Robots are great at exploring land, sea, sky and space, but one environment that’s trickier for them to navigate is through the ground. Now, engineers at UC Santa Barbara (UCSB) and Georgia Tech have developed a snake-like robot that uses a range of methods to burrow through soft sand or soil.
Snakes have long been an inspiration for robots, thanks to their relative simplicity but versatility in movements. As such, they’ve been used to explore environments like sand dunes, seabeds, pipes, defunct nuclear power plants, and even the human body.
Now they’re headed underground. The biggest hurdle here, of course, is that there’s far more resistance, even in granular material like sand and soil, than there is in water or air. But the UCSB and Georgia Tech team developed a robot that can tackle that problem in a number of ways.
The new design starts with an existing soft robot that moves by “growing” from its tip, like a vine. Already this helps in it underground adventures – because the tip is the only moving part, friction is far lower than if the entire body was moving. To help it move even easier, a device was attached to the growing tip of the robot that blasts air in front of it, pushing the sand aside to clear a path.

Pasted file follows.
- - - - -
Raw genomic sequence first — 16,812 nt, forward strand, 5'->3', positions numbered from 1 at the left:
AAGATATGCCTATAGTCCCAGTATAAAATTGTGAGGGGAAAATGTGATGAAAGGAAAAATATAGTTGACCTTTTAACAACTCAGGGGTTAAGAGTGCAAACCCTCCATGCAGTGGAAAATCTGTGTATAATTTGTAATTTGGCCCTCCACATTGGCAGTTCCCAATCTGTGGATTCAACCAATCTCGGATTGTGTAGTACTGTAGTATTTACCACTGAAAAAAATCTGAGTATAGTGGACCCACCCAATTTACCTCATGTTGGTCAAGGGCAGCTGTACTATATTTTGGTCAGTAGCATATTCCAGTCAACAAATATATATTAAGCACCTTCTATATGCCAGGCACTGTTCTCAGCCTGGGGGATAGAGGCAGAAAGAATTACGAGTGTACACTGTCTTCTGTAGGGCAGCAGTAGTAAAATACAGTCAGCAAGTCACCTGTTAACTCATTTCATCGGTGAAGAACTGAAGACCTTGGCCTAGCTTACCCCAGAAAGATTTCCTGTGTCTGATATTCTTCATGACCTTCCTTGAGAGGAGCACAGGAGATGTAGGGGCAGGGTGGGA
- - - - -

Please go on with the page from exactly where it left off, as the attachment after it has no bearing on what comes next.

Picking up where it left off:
But there’s another challenge: while moving horizontally through the sand, the robot tended to rise until it emerged at the surface. It’s basic physics – there’s far less pressure from the small amount of sand above the robot, than there is in the compacted sand below it.
To counter that, the team made it so the robot also fired air downwards, to reduce that friction. Adding a wedge to the front, inspired by a tunneling sandfish lizard, also helped cut a path.
The end result is a small robot that can move relatively easily through dry, granular media. It can avoid obstacles by twisting and turning like a snake, or diving into the sand and resurfacing on the other side.
The team says that this design could come in handy for things like soil sampling, and installing pipes and cables underground.
The research was published in the journal Science Robotics. The snake robot can be seen in action in the video below.
Robotic burrowing with tip extension and granular fluidization
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